Stress & How To Overcome It

Everyone knows that stress is bad for us. It hurts our physical health by increasing the risk of chronic conditions such as a stroke. However, new studies have found that stress isn’t always damaging. It can actually give us a boost that improves our mental performance and physical health. Further, we can shift our physiology from a harmful state to a helpful one during a stressful even such as a presentation or important meeting.

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If you face a threat, your heart beats faster, blood is diverted away from the gut and sexual organs and towards the limbs and brain, digestion slows and fat and glucose are release into the bloodstream to fuel your next move. This fight or flight response is controlled by stress hormones released into the blood steam, including adrenaline and cortisol as well as the sympathetic nervous system. It has evolved to help us survive emergences, but humans worry all the time – even about things that have already happened or may never happen at all.

So, we are on constant alert, which damages our body to a considerable extent. However, we can stop is with stress-busting techniques. Mindful meditation helps us distance ourselves from worries and we’re encourages to recognize that negative thoughts don’t represent reality and are only fleeting.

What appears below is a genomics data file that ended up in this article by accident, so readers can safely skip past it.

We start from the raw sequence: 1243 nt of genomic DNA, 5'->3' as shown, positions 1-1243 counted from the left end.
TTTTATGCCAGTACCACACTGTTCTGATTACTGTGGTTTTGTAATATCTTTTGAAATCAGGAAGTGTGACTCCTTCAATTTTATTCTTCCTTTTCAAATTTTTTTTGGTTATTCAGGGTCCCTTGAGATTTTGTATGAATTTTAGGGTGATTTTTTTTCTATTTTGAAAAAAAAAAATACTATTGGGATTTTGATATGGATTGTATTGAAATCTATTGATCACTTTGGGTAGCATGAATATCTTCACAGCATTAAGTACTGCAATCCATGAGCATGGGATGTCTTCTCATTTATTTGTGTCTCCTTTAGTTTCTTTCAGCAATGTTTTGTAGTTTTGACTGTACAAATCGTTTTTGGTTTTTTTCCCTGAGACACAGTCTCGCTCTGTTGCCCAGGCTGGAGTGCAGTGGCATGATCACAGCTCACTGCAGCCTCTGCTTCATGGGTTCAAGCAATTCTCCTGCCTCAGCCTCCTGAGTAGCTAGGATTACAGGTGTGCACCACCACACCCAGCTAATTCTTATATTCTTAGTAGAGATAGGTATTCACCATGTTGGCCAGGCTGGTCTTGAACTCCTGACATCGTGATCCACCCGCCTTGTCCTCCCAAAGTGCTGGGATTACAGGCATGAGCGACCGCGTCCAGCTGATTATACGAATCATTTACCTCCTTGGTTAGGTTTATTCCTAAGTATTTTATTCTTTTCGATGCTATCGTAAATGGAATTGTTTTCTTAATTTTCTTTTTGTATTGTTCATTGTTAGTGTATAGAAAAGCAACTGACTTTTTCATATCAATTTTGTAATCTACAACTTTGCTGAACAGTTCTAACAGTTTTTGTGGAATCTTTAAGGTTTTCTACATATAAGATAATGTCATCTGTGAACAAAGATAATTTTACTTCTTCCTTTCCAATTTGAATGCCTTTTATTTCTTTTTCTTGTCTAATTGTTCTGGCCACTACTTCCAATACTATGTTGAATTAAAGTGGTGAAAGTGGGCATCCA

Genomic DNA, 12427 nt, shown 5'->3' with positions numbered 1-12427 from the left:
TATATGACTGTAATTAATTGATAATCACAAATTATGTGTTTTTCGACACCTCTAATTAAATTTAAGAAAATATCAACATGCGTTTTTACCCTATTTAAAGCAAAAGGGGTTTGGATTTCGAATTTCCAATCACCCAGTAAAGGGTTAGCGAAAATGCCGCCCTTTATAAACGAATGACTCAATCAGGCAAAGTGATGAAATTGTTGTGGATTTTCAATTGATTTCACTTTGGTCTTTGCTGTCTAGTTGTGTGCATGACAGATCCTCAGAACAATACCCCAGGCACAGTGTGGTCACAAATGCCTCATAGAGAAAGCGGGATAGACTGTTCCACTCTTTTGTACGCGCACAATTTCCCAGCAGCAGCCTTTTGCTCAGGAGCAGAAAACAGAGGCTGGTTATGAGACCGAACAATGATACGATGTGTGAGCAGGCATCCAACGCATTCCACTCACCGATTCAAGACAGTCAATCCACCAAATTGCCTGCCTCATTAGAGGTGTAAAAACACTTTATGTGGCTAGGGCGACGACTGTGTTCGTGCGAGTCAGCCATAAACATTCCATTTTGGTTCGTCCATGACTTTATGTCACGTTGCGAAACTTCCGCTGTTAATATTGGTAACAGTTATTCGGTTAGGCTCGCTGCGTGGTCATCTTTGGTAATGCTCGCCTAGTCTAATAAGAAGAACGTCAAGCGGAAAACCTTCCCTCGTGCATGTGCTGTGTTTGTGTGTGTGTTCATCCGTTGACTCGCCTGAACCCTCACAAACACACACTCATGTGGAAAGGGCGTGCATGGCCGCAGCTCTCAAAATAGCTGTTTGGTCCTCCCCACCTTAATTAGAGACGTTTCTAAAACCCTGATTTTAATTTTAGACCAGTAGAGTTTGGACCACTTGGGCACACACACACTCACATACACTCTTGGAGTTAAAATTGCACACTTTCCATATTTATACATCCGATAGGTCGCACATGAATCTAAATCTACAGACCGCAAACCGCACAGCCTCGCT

However, not all fight or flight is the same and it can actually be good for us. Think about a skier who comes to a steep, icy trail. Her heart rate will rise and she will either feel fear or exhilaration. These contrasting states are called “challenges” and “threats.”

In a challenge state, you’re confident of success and your sympathetic nervous system goes into overdrive, causing your peripheral blood vessels to dilate. This allows your heart to work more efficiently, delivering more blood to limbs and the brain. People will perform better than normal in the challenge state – physically and mentally. In a fear state, the body goes into damage control mode and prepares for defeat. Instead of dilating, your blood vessels constrict and your heart beats less efficiently. It even triggers inflammation.

The key is to trigger the challenge state instead of the fear state. Practice controlling your thoughts to keep yourself focused on the present situation and not get caught up in un-realistic problems. With a small shift in your attitude, you can improve how you work under stress, which will improve your long-term health.


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